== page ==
The Hart Home│I Wrote This 13 Years Ago Today

Facebook reminded me of this private note that I wrote myself 13 years ago today. It was my senior year of college. I was accepted into several graduate programs, one that was going to take me abroad for two years. My high school/college boyfriend of 5 years and I had broken up for the last time, it was such a period if change and coming into my own. I sometimes wonder how different my life would be if I had gone, but then I look at my two little boys and my husband and realize my life is really good so how can I ever think about changing it? This reminded me though of that after college life and that promise of all things new and exciting:

***

“Graduate School”

I think back to my Sotheby’s interview (still nothing from them or Christie’s) and I remember walking through the streets of New York and feeling like this was going to become my world be it at Sotheby’s or elsewhere. I just felt it all fitting and making sense to me for the first time since I was at the Louvre in a tiny room with a cute curator who asked me what I wanted from life and art.

I never dreamed then that a year later I would be preparing to move to Paris. After all, I was the girl who loathed French class after freshman year of high school. When I got to college, I wanted nothing to do with it until I found art history and got accepted into Gopin’s class for the summer. It was like finding an old lover that knew me better then anything else I have dared to reach for in my lifetime.

It knew me. It knew me from the moment I stepped off my hellish flight from London and now I’m going back to be a EuroLush for two more years. I can only wonder what this is going to bring me. Will I fall in love? Will I meet the man I’m supposed to marry? Will I meet a best friend? Will I want to live there for the rest of my life? Will I be offered a position at the Wallace Collection or some other swanky auction house? Will I find where my soul lies?

I’m swaggering on the promise of a life about to be reborn away from anyone I have ever dared to love and it does upset me, but at the same time it brings with it such a sweet and lasting freedom. I have always lived in the past, afraid of letting go of old relationships and memories, but I feel as though that fear is slipping away and I am becoming the woman I always dared to be.

And I am doing this in Paris, London, Florence, and Brussels. I am living. I am living more so than I ever thought that I would.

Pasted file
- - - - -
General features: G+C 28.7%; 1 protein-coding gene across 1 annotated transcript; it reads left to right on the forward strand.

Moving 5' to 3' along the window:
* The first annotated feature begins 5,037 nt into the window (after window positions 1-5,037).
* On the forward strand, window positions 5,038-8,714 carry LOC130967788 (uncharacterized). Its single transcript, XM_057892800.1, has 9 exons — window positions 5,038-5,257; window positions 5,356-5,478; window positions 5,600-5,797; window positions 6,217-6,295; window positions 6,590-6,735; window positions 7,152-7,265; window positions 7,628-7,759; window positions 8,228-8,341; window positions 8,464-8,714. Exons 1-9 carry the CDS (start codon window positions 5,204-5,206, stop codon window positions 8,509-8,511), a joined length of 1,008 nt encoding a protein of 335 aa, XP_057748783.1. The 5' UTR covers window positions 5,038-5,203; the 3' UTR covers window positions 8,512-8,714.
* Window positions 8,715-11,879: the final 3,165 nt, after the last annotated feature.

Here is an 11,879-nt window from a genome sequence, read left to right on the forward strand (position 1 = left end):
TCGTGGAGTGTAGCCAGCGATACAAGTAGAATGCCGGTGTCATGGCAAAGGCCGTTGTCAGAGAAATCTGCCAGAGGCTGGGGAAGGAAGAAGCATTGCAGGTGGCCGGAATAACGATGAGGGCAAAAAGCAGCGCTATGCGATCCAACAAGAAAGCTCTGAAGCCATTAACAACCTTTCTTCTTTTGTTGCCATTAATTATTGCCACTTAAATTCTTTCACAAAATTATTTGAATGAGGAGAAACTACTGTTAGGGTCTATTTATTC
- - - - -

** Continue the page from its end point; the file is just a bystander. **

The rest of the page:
View from my flat in Paris. Summer 2007.

Museum of the Missing: The High Stakes of Art Crime – A Review

missingKevin Nance of Booklist describes Houpt’s book through the following angle, “when houses like Sotheby’s trumpet their sales records – $104 million for a Picasso! – what’s a self-respecting art thief to do? In this brief and lively book, Houpt laments the transformation of art into an international commodity and sketches a series of quick portraits of famous latter-day art thieves and the intrepid detectives who try to catch them. In a few cases, Houpt has already been outpaced by events. Munch’s The Scream, stolen from a Norwegian museum in 2004, was recently recovered, and the Picasso sales record was eclipsed this year by the sale of a Klimt (once looted by the Nazis) for a reported $135 million.”

The Hypothesis

Auction house pricing has been a big complaint of many in the art world over the years. It is clear that such enormous prices for famous works by such well-knowns as Picasso only drive up the temptation behind nabbing one of these high-priced canvases for claim in a art thief’s private collection. Taking this idea, Houst takes the reader into the dark underbelly of one of the world’s largest markets and shows the reader just how underhanded some of the worst crimes in art have come to be.

From Munch’s The Scream to the Henry Moore Sculpture

Nothing will illicit intrigue more than when a largely famous work of art goes missing. Houpt does not miss a beat of the action in Museum of the Missing: The High Stakes of Art Crime as the author delves into heavy detail over such infamous thefts as the theft of The Scream and the even more bizarre theft of the nearly two-ton bronze sculpture by Henry Moore. Using photographs, illustrations and case studies, Houpt brings these crimes against art to life while still keeping the reader intrigued to learn just how people were able to pull off these brazen acts.

Large-Scale Thefts: From the Nazis to Iraq

What was most intriguing about this book was the coverage that Houpt included on much more large scale operations such as the Nazis’ art theft during World War II and the acts of looting that nearly crumbled the Iraqi Museum and outlaying institutions. If the Rape of Europa piqued your interest, then Museum of the Missing: The High Stakes of Art Crime will take it even another step.

Museum of the Missing: The High Stakes of Art Crime by Simon Houpt is available for purchase with ISBN 1897330448 through Black Walnut/Madison Press.